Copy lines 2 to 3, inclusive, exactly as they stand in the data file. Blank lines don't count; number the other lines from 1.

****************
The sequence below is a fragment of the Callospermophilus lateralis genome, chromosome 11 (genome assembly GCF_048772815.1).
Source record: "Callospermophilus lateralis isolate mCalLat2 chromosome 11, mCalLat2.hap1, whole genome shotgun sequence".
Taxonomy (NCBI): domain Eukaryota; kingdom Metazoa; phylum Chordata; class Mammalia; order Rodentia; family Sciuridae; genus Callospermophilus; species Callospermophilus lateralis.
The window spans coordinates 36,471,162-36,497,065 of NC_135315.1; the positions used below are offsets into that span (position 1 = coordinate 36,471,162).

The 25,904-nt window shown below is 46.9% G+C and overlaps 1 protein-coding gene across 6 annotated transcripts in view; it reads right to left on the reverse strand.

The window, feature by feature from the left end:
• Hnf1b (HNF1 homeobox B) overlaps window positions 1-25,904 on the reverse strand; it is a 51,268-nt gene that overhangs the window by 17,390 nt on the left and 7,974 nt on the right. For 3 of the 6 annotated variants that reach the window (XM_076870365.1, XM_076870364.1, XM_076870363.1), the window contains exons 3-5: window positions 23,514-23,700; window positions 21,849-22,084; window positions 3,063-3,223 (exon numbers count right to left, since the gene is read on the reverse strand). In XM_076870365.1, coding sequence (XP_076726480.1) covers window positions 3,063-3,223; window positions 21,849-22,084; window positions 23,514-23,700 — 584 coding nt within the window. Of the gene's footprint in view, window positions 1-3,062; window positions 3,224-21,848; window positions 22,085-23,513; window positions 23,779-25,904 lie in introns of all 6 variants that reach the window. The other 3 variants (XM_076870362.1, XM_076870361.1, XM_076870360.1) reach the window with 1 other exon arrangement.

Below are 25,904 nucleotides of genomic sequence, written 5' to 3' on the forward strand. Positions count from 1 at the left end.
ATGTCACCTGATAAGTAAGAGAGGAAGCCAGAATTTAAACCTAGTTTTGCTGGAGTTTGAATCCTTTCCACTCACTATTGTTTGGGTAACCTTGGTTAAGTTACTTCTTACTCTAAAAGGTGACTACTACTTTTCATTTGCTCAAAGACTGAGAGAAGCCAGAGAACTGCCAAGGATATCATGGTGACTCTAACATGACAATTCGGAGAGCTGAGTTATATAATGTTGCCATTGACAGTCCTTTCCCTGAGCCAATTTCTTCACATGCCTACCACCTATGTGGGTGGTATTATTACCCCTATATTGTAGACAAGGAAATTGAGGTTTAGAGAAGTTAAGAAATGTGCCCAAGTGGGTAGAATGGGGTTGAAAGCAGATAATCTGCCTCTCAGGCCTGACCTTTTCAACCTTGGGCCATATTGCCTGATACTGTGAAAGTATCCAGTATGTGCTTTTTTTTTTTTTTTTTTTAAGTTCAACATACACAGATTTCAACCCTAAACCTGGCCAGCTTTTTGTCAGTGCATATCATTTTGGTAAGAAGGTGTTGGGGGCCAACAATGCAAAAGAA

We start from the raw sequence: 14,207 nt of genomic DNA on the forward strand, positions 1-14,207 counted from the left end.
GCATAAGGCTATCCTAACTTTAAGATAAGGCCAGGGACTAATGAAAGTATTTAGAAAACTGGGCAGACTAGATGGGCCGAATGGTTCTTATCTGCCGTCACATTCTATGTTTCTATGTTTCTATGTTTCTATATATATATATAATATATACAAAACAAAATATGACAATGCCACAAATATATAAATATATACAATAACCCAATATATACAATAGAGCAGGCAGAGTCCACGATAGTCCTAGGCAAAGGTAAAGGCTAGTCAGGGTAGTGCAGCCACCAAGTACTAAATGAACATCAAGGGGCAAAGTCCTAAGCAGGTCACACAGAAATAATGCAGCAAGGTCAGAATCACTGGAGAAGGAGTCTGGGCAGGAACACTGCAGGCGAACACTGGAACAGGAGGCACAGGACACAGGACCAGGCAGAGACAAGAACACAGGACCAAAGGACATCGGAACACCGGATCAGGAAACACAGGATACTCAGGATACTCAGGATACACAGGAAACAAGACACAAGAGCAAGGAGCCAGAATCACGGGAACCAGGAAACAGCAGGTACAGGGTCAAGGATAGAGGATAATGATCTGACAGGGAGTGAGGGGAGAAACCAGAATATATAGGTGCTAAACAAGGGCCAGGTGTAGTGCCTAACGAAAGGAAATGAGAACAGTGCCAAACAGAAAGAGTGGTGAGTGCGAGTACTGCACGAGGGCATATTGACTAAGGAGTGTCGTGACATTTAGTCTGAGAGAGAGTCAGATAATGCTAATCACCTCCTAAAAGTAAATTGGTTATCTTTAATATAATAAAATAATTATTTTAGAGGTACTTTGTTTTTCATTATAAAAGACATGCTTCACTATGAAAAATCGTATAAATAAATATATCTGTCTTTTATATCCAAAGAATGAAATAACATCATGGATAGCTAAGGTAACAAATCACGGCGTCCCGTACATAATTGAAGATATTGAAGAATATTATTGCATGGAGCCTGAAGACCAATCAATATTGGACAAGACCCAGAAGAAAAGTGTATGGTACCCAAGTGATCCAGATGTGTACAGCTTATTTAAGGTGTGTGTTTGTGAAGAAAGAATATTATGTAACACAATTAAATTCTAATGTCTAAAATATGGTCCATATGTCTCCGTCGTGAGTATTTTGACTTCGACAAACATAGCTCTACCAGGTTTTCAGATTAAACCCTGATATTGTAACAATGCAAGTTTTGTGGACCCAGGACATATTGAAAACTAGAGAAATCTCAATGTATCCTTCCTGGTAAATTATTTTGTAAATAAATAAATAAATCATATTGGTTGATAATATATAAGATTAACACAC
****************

Source record: "Callospermophilus lateralis isolate mCalLat2 chromosome 11, mCalLat2.hap1, whole genome shotgun sequence".
Taxonomy (NCBI): domain Eukaryota; kingdom Metazoa; phylum Chordata; class Mammalia; order Rodentia; family Sciuridae; genus Callospermophilus; species Callospermophilus lateralis.